13. Defendant stated in his deposition of March 12, 1983, that his wife gave him no consideration for his interest in the Texas home of the parties.
Plaintiff, Conti-Commodity Services, Inc. (Conti) brought this action objecting to Debtor's discharge under 11 U.S.C. § 727(a)(2)(A) which states:
(a) The court shall grant the debtor a discharge, unless —
* * * * * *
(2) the debtor, with intent to hinder, delay, or defraud a creditor or an officer of the estate charged with custody of property under this title, has transferred, removed, destroyed, mutilated or concealed —
(A) property of the debtor, within one year before the date of filing of the petition; . . . .
Plaintiff alleges that Debtor's default in the Texas divorce proceedings, whereby his wife obtained sole fee title to the parties' homestead was a transfer of property fulfilling the criteria of 11 U.S.C. § 727(a)(2)(A).
There are four basic elements to be proved in a § 727(a)(2)(A) objection to discharge. In re Reed, 18 B.R. 462, (Bkrtcy., E.D.Tenn. 1982). They are:
1) a transfer of property has occurred;
2) it involved property of the debtor;
3) the transfer was within one year of the filing of the petition;
4) the debtor had, at the time of the transfer, intent to hinder, delay or defraud a creditor.
In his answer, Debtor admits he allowed a default divorce to be entered in Texas which awarded the parties' homestead totally to his wife within one year prior to the filing of his bankruptcy petition. 11 U.S.C. § 101(41) defines a "transfer" as "every mode . . . voluntarily or involuntarily of . . . parting with . . . an interest in property." The loss of title to homestead property by means of a divorce decree is a "transfer". The case of In re Lange, 35 B.R. 579 (Bkrtcy., E.D.Mo. 1983) deemed it a transfer for purposes of finding a fraudulent "transfer" under 11 U.S.C. § 548. Also in a fraudulent transfer situation, the case of Britt v. Damson, 334 F.2d 896 (9th Cir. 1964) deemed a divorce decree a "transfer". See also Gray v. Snyder, 704 F.2d 709 (4th Cir. 1983) and In re Chappel, 243 F. Supp. 417 (S.D.Cal. 1965) which, although decided on other grounds, assume a divorce decree is a "transfer". In this case, the Debtor allowed entry of a default divorce decree against him. This inaction evidences his intent very clearly. In a contested case, intent might be less clear. Conti has sustained its initial burden of proof in regard to the first three elements necessary to sustain an objection to discharge under 11 U.S.C. § 727(a)(2).
The fourth element to be proved is the difficult issue here — "intent to hinder, delay or defraud" a creditor. The purpose of § 727(a)(2)(A) is to deny discharge to a debtor intending to defraud creditors who transfers property that would otherwise be property of the estate. In re Connor, 32 B.R. 626 (Bkrtcy., E.D.Penn. 1983); In re Butler, 38 B.R. 884 (Bkrtcy., Kansas 1984).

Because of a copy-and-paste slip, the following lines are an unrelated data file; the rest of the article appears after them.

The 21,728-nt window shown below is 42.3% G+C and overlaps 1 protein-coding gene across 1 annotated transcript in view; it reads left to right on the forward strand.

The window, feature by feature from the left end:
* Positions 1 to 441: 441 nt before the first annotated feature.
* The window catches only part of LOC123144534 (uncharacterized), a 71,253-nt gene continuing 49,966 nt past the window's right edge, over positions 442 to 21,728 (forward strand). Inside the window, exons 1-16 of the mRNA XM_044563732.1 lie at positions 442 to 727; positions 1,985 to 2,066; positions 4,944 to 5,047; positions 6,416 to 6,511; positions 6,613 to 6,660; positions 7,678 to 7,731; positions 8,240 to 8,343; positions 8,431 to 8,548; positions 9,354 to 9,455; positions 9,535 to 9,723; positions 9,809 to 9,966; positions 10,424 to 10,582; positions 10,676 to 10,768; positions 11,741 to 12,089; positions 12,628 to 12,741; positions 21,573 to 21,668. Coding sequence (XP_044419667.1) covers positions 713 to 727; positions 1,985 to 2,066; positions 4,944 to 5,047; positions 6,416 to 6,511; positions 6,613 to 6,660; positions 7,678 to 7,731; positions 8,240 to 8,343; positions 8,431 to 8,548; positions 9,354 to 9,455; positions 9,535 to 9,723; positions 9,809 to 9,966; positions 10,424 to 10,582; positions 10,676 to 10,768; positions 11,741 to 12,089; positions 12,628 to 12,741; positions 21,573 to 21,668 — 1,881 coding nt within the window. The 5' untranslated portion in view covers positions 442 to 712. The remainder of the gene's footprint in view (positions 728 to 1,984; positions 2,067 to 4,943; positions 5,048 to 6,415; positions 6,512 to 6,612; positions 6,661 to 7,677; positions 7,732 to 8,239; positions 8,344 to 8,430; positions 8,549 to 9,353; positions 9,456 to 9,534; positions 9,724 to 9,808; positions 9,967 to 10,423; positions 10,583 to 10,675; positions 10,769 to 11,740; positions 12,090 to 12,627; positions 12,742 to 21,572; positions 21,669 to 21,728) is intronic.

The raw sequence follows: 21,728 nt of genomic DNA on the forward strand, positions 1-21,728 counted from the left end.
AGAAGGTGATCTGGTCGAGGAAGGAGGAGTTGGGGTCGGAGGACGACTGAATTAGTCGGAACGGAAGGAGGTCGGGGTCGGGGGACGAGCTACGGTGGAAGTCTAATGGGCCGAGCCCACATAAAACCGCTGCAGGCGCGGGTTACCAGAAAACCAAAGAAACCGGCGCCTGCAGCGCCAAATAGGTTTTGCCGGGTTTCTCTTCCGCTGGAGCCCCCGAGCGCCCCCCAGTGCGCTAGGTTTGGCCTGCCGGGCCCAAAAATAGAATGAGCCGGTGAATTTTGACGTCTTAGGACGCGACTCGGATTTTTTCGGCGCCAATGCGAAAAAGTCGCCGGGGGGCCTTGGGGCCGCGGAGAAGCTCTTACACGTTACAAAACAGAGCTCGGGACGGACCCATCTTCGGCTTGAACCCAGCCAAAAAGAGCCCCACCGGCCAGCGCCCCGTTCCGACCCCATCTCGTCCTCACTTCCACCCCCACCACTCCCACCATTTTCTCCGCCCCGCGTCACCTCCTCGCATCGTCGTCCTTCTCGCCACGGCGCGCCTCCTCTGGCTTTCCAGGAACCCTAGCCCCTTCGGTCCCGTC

Debtor argues that 1) his transfer was not a transfer that would have been property of the estate since Debtor could have claimed it as exempt homestead property and 2) that Debtor believed he had no equity interest in the property anyway. He did not give inadequate consideration and, therefore, even if the transfer occurred, it was without fraudulent intent.
As to contention number 1, Debtor's claim that any interest he had in the Texas homestead property was exempt is incorrect. Debtor was a Minnesota resident when he filed his petition in bankruptcy. The Texas property was his ex wife's homestead as the parties were divorced at the time of the Debtor's petition. In order to file bankruptcy in Minnesota, Debtor had to be a Minnesota resident, and so declared, under penalty of perjury, in his bankruptcy petition. Any homestead right that Debtor had attached then only to his share of the proceeds of sale of his Texas home. In both Minnesota and Texas, proceeds of sale of a homestead are only exempt assets if reinvested within a statutory time period in another home. No evidence that Debtor's share of the homestead proceeds were invested or were intended to be reinvested in a home in Minnesota was offered. In fact, Debtor stated that he didn't recall what he did with the $5,000 he received from his ex wife (which money may or may not have come from sale of the homestead). Therefore, in either case, Debtor failed to prove he had any homestead exemption available to him.
M.S.A. 510.07 (Proceeds from homestead sale exempt for one year; Tex. Civil Statutes Art. 3834 (eff. through 12/31/83) and Texas Property Code, Acts 1983, 68th Leg., p. 3475, ch. 576, § 41.002 (eff. 1/1/84) (Proceeds of voluntary sale exempt for six months).
There are many presumptions Courts have used to find fraud. The Court in In re May, 12 B.R. 618 (Bkrtcy., N.D.Fla. 1980) compiled a listing of these "badges of fraud" as follows:
1) the lack or inadequacy of consideration;
2) the family, friendship or close associate relationship between the parties;
3) the retention of possession, benefit or use of the property in question;